Somalia: Conflicts, Covid-19 Risk Women, Children Health - UN

27 September 2020

Conflict zones and the novel coronavirus pose threats to the health and well-being of women and children as a decade of progress could be lost, according to a UN report Friday.

Since the launch of the Every Woman Every Child movement in 2010 by former UN Secretary-General Ban Ki-moon, deaths of children under the age of 5 reached an all-time low in 2019, with more than 1 billion vaccinated and 25 million child marriages prevented during the last decade.

The movement also enabled widespread immunization, skilled birth attendant and access to safe drinking water, while maternal deaths declined 35% since 2000.

Those advances, however, are in danger of being rolled back and the health of vulnerable children and adolescents are at risk because of conflicts and the worst global health crisis of the current generation.

"The COVID-19 crisis, in particular, is exacerbating existing inequities, with reported disruptions in essential health interventions disproportionately impacting the most vulnerable women and children," according to the report.

At the height of global virus lockdowns, school closings in 192 countries affected 1.6 billion students, while domestic violence and abuse of girls and women increased, on top of rising poverty and hunger, the report said.

"Even before the COVID-19 pandemic, a child under the age of five died every six seconds somewhere around the world," UNICEF Executive Director Henrietta Fore said in the report. "Millions of children living in conflict zones and fragile settings face even greater hardship with the onset of the pandemic."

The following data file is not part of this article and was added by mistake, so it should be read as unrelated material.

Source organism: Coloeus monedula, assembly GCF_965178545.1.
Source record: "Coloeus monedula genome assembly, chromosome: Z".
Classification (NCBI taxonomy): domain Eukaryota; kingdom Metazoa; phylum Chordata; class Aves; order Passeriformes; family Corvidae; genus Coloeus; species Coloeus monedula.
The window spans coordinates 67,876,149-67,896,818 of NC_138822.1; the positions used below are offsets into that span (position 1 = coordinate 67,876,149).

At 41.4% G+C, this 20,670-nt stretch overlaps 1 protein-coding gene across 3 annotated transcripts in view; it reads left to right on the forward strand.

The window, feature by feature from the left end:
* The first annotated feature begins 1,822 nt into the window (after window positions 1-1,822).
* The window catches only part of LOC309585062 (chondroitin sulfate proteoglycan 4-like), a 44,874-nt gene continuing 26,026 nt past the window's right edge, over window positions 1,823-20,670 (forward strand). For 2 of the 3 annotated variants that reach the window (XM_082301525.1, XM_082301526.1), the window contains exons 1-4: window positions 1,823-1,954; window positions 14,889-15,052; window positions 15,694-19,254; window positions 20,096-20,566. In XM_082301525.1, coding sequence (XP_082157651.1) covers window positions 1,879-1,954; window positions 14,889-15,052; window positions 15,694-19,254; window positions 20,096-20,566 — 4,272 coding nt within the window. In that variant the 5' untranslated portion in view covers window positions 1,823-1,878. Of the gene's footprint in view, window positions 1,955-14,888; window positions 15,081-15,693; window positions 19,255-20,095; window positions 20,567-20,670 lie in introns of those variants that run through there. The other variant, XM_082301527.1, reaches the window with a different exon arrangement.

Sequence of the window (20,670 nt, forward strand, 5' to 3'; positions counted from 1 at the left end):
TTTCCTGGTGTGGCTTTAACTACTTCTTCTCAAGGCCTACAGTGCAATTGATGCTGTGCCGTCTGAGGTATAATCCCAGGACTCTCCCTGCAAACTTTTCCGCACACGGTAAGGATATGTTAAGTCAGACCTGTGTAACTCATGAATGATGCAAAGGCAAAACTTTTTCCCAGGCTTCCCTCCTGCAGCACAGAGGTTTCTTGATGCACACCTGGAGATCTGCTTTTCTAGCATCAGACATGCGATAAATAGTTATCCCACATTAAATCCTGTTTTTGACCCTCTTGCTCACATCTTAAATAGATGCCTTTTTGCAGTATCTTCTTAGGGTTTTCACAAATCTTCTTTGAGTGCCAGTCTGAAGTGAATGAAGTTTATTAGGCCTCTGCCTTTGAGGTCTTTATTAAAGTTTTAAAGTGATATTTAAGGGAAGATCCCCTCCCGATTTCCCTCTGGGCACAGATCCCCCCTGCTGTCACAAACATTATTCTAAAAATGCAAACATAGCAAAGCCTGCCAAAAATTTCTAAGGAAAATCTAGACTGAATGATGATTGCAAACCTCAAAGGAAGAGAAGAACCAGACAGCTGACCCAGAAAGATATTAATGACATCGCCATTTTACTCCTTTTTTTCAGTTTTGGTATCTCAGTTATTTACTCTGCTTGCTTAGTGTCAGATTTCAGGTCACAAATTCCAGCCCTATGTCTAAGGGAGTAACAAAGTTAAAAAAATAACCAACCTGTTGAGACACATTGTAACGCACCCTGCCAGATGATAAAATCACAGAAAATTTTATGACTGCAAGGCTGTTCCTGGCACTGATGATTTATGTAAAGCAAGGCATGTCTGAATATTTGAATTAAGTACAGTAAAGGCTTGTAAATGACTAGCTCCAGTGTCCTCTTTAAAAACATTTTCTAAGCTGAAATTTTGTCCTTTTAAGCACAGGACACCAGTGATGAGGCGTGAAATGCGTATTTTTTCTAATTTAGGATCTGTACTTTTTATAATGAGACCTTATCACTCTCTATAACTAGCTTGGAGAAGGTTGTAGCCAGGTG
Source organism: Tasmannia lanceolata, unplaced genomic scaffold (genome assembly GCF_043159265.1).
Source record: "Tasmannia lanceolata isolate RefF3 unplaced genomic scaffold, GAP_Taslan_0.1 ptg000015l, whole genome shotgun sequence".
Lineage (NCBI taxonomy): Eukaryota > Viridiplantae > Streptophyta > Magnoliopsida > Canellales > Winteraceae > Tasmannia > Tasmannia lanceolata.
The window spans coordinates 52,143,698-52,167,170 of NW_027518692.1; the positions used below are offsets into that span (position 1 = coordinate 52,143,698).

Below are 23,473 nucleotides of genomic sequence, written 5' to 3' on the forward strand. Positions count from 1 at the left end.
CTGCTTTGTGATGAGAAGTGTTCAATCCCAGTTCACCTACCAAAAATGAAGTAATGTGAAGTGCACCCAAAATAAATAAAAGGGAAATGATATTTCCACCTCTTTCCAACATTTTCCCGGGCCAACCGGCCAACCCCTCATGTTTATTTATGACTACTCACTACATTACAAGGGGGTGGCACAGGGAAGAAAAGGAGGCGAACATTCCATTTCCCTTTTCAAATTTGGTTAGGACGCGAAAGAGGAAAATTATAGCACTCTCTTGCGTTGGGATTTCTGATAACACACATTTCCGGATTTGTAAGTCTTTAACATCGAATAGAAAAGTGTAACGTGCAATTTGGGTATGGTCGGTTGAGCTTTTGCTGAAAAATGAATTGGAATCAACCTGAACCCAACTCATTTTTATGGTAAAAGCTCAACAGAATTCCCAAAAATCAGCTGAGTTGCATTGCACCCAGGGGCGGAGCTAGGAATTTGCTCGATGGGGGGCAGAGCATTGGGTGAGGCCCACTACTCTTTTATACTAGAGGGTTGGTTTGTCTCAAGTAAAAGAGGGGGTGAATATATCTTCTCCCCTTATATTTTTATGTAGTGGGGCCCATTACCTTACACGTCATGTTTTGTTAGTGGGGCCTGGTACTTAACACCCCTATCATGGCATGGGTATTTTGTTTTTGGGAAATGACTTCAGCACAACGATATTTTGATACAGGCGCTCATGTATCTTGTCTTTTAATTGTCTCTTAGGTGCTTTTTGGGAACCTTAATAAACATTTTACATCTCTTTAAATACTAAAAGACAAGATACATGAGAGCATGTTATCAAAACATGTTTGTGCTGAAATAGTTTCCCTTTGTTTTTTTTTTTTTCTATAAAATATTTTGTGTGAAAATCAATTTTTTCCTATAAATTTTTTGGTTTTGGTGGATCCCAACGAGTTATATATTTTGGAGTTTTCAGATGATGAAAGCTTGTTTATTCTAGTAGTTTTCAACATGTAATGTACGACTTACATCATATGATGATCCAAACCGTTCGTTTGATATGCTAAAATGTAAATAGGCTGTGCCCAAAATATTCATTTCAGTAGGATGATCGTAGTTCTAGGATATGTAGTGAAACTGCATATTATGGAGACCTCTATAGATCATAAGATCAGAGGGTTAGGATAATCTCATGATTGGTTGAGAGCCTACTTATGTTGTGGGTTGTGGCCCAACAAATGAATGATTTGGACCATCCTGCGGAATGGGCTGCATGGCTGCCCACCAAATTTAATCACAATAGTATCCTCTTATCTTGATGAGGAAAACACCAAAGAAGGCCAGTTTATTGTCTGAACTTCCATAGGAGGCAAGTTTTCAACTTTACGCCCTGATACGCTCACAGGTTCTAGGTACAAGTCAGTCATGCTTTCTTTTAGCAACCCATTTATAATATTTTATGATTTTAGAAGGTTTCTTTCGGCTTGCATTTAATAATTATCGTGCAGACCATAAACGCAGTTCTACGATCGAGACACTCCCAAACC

In 2019, 82% deaths of those younger than 5 and 86% of maternal deaths were concentrated in sub-Saharan Africa and South Asia, the study found. And maternal, newborn, child and adolescent mortality rates were substantially higher in countries chronically affected by conflict.

Muhammad Ali Pate, global head for health, nutrition and population at the World Bank Group, warned the pandemic, in addition to conflicts, "threatens to turn back the clock on years of progress in reproductive, maternal, child and adolescent health."

The report called for the global community to fight COVID-19 and requested commitments from leaders and organizations to improve the lives of women and children.

It stressed the lack of stronger efforts may cause 48 million children under the age of 5 to die between 2020 and 2030, with almost half newborns.

Last year, 5.2 million children under the age of 5 and 1 million adolescents died from preventable causes.

In addition, every 13 seconds a newborn baby died, while every hour 33 women did not survive childbirth and 33,000 girls were forced every day on average into marriages, usually to much older men, according to the UN

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